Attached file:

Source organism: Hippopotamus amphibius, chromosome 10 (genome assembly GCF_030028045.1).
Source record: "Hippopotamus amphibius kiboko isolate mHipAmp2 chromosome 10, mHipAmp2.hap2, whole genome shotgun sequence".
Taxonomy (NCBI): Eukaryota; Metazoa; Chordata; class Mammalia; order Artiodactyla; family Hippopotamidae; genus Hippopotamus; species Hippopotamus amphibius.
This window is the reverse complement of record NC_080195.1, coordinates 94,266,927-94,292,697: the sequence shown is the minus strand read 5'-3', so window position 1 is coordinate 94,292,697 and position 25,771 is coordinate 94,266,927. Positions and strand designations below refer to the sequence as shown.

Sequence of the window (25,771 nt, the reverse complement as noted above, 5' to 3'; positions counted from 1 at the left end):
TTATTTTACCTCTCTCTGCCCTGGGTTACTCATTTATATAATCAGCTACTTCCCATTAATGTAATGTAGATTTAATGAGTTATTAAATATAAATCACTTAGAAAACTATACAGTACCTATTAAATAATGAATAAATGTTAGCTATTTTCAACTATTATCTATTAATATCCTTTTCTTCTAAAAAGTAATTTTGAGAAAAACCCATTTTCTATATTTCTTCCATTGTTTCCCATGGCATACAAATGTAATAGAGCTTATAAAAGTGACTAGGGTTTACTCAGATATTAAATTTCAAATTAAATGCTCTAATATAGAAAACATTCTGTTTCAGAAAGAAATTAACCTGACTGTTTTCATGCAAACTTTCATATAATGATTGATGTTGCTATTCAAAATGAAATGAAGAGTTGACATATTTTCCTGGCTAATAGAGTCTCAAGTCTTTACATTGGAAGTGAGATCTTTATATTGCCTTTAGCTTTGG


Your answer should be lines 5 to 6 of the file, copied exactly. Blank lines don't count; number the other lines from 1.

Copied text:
Sequence of the window (25,771 nt, the reverse complement as noted above, 5' to 3'; positions counted from 1 at the left end):
TTATTTTACCTCTCTCTGCCCTGGGTTACTCATTTATATAATCAGCTACTTCCCATTAATGTAATGTAGATTTAATGAGTTATTAAATATAAATCACTTAGAAAACTATACAGTACCTATTAAATAATGAATAAATGTTAGCTATTTTCAACTATTATCTATTAATATCCTTTTCTTCTAAAAAGTAATTTTGAGAAAAACCCATTTTCTATATTTCTTCCATTGTTTCCCATGGCATACAAATGTAATAGAGCTTATAAAAGTGACTAGGGTTTACTCAGATATTAAATTTCAAATTAAATGCTCTAATATAGAAAACATTCTGTTTCAGAAAGAAATTAACCTGACTGTTTTCATGCAAACTTTCATATAATGATTGATGTTGCTATTCAAAATGAAATGAAGAGTTGACATATTTTCCTGGCTAATAGAGTCTCAAGTCTTTACATTGGAAGTGAGATCTTTATATTGCCTTTAGCTTTGG